-Michael S. O’Hara, P.T., OCS, CSCS

WORKOUTFitness training for those of us past 40 years of age is more complicated. Physical performance and recovery capacity are dramatically different. If you need proof, look for the forty year olds in the NBA or NFL. The good news is that with proper planning, consistent performance, and the wisdom that comes with age, we can stay fit and active for a lifetime. I have compiled a collection of tips for the forty plus fitness client.

Punch the Clock
I am a big fan of what strength coach Dan John calls “punch the clock workouts.” Go to the gym with a plan and complete a quality training session that leaves you feeling good and not gassed. Eat well, sleep soundly, and repeat.

Keep it simple and well within your capacity to recover.
High intensity training routines are currently all the rage. The Tap Out, Insanity, Ripped in 30, P90x home fitness videos all operate at fairly high levels of exertion. It is difficult for anyone of average capacities to sustain that level of training on a consistent basis.

Competitive exercise protocols that involve performing “as many reps as possible” in a defined period of time are omnipresent on the internet. Competition creates a training environment that impedes good judgment. “Men will die for points” is a common quote that I hear in certain training circles.
As a physical therapist who treats exercise related injuries, I can state that pushing the exercise envelope and forty years plus is a dangerous combination. You may have another injury in you, but you may no longer have the capacity to fully recover from that injury.

In the long run, the guy or gal with the fewest “dings and dents” is the one who is able to remain in the fitness race. I like the idea of “user friendly” fitness activities. Training does not have to be complicated or overly intense. Get better at moving a weight or your body through three sets of eight, four sets of six, or two sets of twelve. Perform five or six exercises with your chosen set/repetition range. Take a long walk every day of the week. Consistency is King– eat, sleep, rest, and then repeat.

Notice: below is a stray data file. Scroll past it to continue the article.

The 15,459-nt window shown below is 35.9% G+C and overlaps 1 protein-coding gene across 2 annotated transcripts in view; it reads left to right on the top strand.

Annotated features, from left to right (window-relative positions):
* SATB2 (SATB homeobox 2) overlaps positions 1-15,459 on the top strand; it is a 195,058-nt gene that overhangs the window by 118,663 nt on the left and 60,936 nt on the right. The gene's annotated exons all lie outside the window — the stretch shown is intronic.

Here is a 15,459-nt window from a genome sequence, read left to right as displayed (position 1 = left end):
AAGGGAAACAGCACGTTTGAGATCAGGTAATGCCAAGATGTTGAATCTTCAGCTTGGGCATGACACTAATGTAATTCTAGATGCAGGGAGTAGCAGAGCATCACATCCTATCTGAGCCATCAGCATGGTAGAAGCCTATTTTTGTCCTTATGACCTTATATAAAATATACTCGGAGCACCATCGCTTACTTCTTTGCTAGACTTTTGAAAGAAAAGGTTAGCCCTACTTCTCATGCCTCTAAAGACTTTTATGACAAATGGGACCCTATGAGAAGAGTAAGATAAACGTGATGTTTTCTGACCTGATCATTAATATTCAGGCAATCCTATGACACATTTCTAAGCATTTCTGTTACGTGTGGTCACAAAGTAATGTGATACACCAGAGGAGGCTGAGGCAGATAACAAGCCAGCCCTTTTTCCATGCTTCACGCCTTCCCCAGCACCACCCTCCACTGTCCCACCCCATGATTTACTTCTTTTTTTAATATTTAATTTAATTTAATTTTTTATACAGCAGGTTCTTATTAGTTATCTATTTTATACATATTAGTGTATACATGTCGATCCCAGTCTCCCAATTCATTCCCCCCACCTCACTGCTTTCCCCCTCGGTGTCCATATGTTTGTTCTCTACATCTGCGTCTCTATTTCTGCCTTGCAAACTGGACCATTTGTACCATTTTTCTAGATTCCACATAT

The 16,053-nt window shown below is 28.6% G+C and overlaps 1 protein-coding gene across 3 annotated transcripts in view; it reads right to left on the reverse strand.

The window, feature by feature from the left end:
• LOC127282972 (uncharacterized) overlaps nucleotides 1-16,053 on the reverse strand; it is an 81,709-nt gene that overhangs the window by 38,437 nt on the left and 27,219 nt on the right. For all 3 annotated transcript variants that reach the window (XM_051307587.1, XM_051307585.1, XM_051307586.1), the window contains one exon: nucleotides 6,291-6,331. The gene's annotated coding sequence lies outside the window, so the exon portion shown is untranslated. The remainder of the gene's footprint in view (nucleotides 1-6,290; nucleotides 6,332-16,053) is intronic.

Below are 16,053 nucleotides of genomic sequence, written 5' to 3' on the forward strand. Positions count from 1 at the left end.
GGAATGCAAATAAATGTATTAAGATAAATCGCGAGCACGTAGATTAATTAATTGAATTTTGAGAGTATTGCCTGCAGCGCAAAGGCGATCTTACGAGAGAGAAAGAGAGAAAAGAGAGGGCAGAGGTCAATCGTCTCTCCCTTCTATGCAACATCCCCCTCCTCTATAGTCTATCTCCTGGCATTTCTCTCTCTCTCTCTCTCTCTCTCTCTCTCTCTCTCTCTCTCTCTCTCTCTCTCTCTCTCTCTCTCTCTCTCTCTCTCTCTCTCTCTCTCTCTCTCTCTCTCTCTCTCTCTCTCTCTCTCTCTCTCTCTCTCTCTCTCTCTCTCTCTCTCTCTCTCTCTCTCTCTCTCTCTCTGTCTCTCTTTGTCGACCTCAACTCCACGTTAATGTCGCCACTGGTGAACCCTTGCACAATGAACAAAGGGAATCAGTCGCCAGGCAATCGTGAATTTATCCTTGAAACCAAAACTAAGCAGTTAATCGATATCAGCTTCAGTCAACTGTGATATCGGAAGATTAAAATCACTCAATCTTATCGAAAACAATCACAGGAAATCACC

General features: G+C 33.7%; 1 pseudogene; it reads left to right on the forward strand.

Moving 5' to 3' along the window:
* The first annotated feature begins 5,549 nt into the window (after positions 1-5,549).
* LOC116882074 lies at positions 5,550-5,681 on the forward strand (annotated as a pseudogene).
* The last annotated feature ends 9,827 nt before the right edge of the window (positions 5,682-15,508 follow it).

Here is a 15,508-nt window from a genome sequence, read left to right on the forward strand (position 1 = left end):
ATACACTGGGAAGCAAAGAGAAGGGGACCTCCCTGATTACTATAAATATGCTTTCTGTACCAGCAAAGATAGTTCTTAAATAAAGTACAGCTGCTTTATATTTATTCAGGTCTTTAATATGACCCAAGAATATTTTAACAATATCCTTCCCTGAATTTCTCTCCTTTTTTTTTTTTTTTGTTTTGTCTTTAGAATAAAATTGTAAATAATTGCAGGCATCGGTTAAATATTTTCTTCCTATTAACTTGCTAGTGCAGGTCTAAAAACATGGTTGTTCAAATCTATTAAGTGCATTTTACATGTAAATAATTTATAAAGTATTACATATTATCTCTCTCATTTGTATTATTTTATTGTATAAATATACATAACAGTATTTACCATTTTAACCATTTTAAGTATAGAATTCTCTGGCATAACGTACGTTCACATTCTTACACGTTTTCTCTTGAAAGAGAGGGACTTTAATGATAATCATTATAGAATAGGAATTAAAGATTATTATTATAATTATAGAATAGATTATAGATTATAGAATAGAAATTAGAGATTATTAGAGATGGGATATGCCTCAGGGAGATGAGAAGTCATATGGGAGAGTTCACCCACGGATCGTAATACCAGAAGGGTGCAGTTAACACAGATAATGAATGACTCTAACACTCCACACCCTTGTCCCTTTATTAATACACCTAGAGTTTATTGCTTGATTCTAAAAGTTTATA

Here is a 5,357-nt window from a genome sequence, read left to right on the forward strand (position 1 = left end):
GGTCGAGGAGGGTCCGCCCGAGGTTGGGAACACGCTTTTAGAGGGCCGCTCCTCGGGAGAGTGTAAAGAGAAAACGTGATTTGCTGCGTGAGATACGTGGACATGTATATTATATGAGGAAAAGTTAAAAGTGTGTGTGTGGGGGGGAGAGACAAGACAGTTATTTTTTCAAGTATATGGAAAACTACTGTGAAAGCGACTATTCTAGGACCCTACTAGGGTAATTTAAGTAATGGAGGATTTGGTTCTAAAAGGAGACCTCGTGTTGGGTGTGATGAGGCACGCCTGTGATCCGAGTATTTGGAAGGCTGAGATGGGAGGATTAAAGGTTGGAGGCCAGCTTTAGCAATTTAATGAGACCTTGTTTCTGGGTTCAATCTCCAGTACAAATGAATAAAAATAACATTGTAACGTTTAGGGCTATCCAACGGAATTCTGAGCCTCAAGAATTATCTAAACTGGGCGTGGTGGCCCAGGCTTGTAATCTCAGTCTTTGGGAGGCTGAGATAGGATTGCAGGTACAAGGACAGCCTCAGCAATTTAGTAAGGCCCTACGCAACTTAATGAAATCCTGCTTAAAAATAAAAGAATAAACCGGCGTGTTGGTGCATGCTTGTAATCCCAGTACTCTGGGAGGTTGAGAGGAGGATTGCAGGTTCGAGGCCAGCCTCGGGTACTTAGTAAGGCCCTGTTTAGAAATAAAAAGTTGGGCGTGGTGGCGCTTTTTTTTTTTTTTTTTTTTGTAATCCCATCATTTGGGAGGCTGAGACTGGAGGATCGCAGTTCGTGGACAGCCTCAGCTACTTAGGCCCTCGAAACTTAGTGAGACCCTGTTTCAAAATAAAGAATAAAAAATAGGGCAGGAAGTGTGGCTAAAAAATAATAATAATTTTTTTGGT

-Michael S. O’Hara, P.T., OCS, CSCS

One of the best training tools is a set of all purpose bands ($25.00 from performbetter.com). These bands are a sturdy, dipped latex product made by Lifeline. They have two handles on one endLunge_Row and a loop system that makes them easy to anchor in either a closed door or around something stable and upright. The bands come in progressive resistance levels and can be integrated into many beneficial exercises. One of my favorite resistance band exercises is the posterior lunge and row.

I like exercise activities that produce a lot of benefit for the time invested in training. These are the big benefits of the posterior lunge and row:

Continue reading

In 2012, an international team of researchers and clinicians launched Too Fit to Fracture, an initiative aimed at synthesizing best evidence and developing recommendations for both exercise and physical activity for individuals with osteoporosis. In October of 2014, they released a booklet that is available through osteoporosis.ca on managing osteoporosis through exercise. Everyone should read this booklet and osteoporosis patients should use their suggestions on exercise. It brings clarity to an issue that is currently clouded with poor understanding and a lot of bad advice.

A valuable part of this book is the “do not do’s”. Any person with spinal changes secondary to osteoporosis needs to hear about avoiding the damaging effects of prolonged sitting. Many people consider Yoga and Pilates “gentle” fitness activities that are suitable for patients with osteoporosis. I have treated osteoporosismany osteoporosis patients with pain problems brought on by a well intentioned adventure into an inappropriate exercise class.

The Too Fit to Fracture researchers recommended that individuals with osteoporosis (with or without vertebral fractures) should engage in a multi-component exercise program that includes resistance training in combination with balance training. Balance train for ten to twenty minutes every day of the week and strength train for 30 to 45 minutes twice a week. Make sure your strength training teaches you how to move correctly and improves the endurance in your back muscles. If you have mild to moderate osteoporosis and you balance train and strength train first and foremost then spend the extra time on some cardio training. If you have been told you are at high risk for fracture, keep the cardio training at a lower intensity.

A lot of unproven and inappropriate fitness advice is published every day. We all need to consume good fitness information and not junk food. Take to the time to download the workbook and read it over. Twenty years from now your bones will thank me.

To access and download  the Too Fit to Fracture booklet, click on the link below:

http://www.osteoporosis.ca/osteoporosis-and-you/too-fit-to-fracture/

-Michael O’Hara, P.T., OCS, CSCS

Categories